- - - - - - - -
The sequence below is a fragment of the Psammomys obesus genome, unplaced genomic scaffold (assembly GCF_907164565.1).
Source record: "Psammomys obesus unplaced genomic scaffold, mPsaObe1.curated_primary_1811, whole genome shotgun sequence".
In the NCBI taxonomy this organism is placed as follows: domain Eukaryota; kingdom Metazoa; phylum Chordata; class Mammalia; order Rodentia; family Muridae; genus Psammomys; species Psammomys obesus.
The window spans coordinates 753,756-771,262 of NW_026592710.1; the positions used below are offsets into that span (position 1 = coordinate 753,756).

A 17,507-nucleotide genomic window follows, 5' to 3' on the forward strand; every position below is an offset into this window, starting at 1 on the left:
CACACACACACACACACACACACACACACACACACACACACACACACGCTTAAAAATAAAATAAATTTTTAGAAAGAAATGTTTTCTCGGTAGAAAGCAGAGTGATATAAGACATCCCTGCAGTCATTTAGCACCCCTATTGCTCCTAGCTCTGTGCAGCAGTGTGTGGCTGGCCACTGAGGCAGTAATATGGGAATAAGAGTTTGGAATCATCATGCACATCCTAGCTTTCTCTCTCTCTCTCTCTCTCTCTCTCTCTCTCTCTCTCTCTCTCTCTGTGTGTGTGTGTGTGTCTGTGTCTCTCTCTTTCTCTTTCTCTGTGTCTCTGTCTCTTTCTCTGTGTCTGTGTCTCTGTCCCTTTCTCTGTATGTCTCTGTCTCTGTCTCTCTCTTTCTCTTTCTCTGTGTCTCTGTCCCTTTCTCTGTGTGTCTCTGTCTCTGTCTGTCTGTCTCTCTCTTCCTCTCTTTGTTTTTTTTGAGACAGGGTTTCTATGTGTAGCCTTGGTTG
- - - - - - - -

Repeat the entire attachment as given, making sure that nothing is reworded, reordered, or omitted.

The sequence below is a fragment of the Psammomys obesus genome, unplaced genomic scaffold (assembly GCF_907164565.1).
Source record: "Psammomys obesus unplaced genomic scaffold, mPsaObe1.curated_primary_1811, whole genome shotgun sequence".
In the NCBI taxonomy this organism is placed as follows: domain Eukaryota; kingdom Metazoa; phylum Chordata; class Mammalia; order Rodentia; family Muridae; genus Psammomys; species Psammomys obesus.
The window spans coordinates 753,756-771,262 of NW_026592710.1; the positions used below are offsets into that span (position 1 = coordinate 753,756).

A 17,507-nucleotide genomic window follows, 5' to 3' on the forward strand; every position below is an offset into this window, starting at 1 on the left:
CACACACACACACACACACACACACACACACACACACACACACACACGCTTAAAAATAAAATAAATTTTTAGAAAGAAATGTTTTCTCGGTAGAAAGCAGAGTGATATAAGACATCCCTGCAGTCATTTAGCACCCCTATTGCTCCTAGCTCTGTGCAGCAGTGTGTGGCTGGCCACTGAGGCAGTAATATGGGAATAAGAGTTTGGAATCATCATGCACATCCTAGCTTTCTCTCTCTCTCTCTCTCTCTCTCTCTCTCTCTCTCTCTCTCTCTCTGTGTGTGTGTGTGTGTCTGTGTCTCTCTCTTTCTCTTTCTCTGTGTCTCTGTCTCTTTCTCTGTGTCTGTGTCTCTGTCCCTTTCTCTGTATGTCTCTGTCTCTGTCTCTCTCTTTCTCTTTCTCTGTGTCTCTGTCCCTTTCTCTGTGTGTCTCTGTCTCTGTCTGTCTGTCTCTCTCTTCCTCTCTTTGTTTTTTTTGAGACAGGGTTTCTATGTGTAGCCTTGGTTG